David Bourget (Western Ontario)
David Chalmers (ANU, NYU)
Rafael De Clercq
Jack Alan Reynolds
Learn more about PhilPapers
British Journal for the Philosophy of Science 56 (4):823-842 (2005)
The paper begins with a discussion of Russell's view that the notion of cause is unnecessary for science and can therefore be eliminated. It is argued that this is true for theoretical physics but untrue for medicine, where the notion of cause plays a central role. Medical theories are closely connected with practical action (attempts to cure and prevent disease), whereas theoretical physics is more remote from applications. This suggests the view that causal laws are appropriate in a context where there is a close connection to action. This leads to a development of an action-related theory of causality which is similar to the agency theory of Menzies and Price, but differs from it in a number of respects, one of which is the following. Menzies and Price connect ‘A causes B’ with an action to produce B by instantiating A, but, particularly in the case of medicine, the law can also be linked to the action of trying to avoid B by ensuring that A is not instantiated. The action-related theory has in common with the agency theory of Menzies and Price the ability to explain causal asymmetry in a simple fashion, but the introduction of avoidance actions together with some ideas taken from Russell enable some of the objections to agency accounts of causality to be met. Introduction Russell on causality Preliminary exposition of the action-related theory Differences between the action-related theory and the agency theory of Menzies and Price Explanation of causal asymmetry Objections to the action-related theory Extension of the theory to the indeterminate case.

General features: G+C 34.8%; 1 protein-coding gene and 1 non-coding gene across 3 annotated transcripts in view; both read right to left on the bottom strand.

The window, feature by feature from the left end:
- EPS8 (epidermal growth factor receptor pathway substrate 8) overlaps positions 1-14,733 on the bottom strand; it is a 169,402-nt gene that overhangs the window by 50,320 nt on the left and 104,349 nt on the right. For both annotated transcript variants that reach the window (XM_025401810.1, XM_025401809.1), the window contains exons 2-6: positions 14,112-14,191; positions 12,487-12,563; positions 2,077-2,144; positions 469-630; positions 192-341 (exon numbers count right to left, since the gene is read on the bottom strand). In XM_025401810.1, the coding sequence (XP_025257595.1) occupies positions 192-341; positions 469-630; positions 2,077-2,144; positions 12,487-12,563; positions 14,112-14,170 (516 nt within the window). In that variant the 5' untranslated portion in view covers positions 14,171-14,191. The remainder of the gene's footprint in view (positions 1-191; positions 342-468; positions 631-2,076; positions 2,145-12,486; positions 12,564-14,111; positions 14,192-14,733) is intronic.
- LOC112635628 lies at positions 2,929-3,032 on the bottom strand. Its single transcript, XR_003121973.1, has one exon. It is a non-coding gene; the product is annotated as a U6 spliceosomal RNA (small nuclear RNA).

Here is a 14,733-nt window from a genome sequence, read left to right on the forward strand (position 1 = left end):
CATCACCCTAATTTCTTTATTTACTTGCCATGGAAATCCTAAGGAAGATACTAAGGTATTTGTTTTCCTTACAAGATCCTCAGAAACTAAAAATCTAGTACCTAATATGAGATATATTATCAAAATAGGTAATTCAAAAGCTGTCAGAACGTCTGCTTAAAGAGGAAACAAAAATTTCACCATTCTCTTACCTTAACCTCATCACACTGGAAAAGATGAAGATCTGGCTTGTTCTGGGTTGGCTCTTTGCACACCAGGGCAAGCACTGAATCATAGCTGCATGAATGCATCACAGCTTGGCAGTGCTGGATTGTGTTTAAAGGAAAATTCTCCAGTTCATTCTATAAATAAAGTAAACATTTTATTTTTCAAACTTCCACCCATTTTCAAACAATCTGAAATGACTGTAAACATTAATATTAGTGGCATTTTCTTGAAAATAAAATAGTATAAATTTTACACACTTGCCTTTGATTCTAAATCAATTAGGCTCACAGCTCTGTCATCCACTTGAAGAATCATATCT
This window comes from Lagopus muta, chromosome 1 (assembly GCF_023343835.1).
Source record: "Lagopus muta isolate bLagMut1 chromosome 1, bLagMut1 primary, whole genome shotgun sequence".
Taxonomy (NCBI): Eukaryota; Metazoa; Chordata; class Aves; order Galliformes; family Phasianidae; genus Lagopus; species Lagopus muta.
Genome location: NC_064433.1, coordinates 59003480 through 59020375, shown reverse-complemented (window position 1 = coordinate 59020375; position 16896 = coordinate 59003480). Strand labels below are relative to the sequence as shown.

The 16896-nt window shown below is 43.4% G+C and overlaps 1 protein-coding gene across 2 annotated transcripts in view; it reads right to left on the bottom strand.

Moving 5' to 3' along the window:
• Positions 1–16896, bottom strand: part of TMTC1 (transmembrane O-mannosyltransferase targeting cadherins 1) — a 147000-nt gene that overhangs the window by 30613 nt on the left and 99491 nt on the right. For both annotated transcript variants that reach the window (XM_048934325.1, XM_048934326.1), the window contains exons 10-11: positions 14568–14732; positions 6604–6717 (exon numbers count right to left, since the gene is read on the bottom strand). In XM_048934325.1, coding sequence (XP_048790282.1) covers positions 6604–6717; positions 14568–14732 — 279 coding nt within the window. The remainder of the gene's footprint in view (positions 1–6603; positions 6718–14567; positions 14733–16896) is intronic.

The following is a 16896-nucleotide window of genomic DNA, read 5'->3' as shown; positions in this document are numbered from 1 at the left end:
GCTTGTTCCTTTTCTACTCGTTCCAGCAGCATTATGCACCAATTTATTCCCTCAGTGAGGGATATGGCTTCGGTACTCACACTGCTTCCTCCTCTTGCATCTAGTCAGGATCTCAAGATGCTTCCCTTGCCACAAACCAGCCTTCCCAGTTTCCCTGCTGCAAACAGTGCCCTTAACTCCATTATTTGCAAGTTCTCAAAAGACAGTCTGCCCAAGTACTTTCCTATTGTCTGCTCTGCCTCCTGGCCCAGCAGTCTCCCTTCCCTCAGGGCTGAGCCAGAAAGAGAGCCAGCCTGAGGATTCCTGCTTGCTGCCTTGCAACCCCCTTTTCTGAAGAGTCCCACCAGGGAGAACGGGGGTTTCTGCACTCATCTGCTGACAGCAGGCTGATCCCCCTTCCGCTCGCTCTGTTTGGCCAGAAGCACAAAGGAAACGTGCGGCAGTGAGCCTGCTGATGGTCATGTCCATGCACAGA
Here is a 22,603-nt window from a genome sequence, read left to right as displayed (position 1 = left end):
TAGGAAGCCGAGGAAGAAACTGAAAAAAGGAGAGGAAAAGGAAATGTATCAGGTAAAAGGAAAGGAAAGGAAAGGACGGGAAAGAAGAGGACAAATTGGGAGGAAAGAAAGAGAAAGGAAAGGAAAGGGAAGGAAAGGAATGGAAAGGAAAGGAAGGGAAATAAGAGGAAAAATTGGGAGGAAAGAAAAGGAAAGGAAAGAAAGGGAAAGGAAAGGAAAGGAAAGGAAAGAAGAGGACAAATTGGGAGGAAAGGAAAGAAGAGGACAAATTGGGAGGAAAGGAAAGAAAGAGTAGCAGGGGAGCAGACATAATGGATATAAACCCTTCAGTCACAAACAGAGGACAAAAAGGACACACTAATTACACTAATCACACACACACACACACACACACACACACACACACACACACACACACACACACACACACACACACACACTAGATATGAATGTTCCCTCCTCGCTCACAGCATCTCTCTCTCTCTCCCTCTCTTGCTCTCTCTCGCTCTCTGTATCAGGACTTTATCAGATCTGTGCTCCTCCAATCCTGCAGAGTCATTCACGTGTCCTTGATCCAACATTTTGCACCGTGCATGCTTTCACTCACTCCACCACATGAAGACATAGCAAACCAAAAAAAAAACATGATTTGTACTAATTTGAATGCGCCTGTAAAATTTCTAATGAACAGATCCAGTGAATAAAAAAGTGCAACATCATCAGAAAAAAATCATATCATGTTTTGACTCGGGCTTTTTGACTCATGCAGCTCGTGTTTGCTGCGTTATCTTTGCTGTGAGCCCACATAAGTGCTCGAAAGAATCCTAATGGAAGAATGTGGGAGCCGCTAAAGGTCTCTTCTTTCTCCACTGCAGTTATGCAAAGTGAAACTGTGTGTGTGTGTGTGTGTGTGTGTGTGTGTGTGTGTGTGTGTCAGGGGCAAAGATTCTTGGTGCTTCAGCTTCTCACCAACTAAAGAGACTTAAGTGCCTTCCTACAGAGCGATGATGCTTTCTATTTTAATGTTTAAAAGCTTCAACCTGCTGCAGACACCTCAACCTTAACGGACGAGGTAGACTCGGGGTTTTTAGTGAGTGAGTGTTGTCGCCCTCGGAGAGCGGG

|Keywords||No keywords specified (fix it)|
|Categories||categorize this paper)|
Setup an account with your affiliations in order to access resources via your University's proxy server
Configure custom proxy (use this if your affiliation does not provide a proxy)
|Through your library|
References found in this work BETA
No references found.
Citations of this work BETA
Michel Bitbol (2012). Downward Causation Without Foundations. Synthese 185 (2):233-255.
Clark Glymour, David Danks, Bruce Glymour, Frederick Eberhardt, Joseph Ramsey, Richard Scheines, Peter Spirtes, Choh Man Teng & Jiji Zhang (2010). Actual Causation: A Stone Soup Essay. Synthese 175 (2):169 - 192.
Donald Gillies (forthcoming). A New Branch of Philosophy of Science: The Philosophy of Medicine. [REVIEW] Metascience:1-4.
Similar books and articles
Markus E. Schlosser (2010). Agency, Ownership, and the Standard Theory. In A. Buckareff, J. Aguilar & K. Frankish (eds.), New Waves in the Philosophy of Action. Palgrave Macmillan. 13-31.
Peter Hucklenbroich (1981). Action Theory as a Source for Philosophy of Medicine. Theoretical Medicine and Bioethics 2 (1):55-73.
James Swindal (2012). Action and Existence: A Case for Agent Causation. Palgrave Macmillan.
Zhu Xu (2010). Laws, Causality and the Intentional Explanation of Action. Frontiers of Philosophy in China 5 (2):280-293.
Hugh J. McCann (1998). The Works of Agency: On Human Action, Will, and Freedom. Cornell University Press.
Alfred R. Mele (2005). Motivation and Agency: Precis. [REVIEW] Philosophical Studies 123 (3):243–247.
Alicia Juarrero Roqué (1987). Does Action Theory Rest on a Mistake? Philosophy Research Archives 13:587-612.
Carl Ginet (1990). On Action. Cambridge University Press.
David-Hillel Ruben (2010). The Causal and Deliberative Strength of Reasons for Action. In J. Aguilar & A. Buckareff (eds.), Causing Human Action: New Perspectives on the Causal Theory of Action. Bradford.
John Bishop (1990). Natural Agency: An Essay on the Causal Theory of Action. Cambridge University Press.
Added to index2009-01-28
Total downloads25 ( #80,640 of 1,679,369 )
Recent downloads (6 months)3 ( #78,612 of 1,679,369 )
How can I increase my downloads?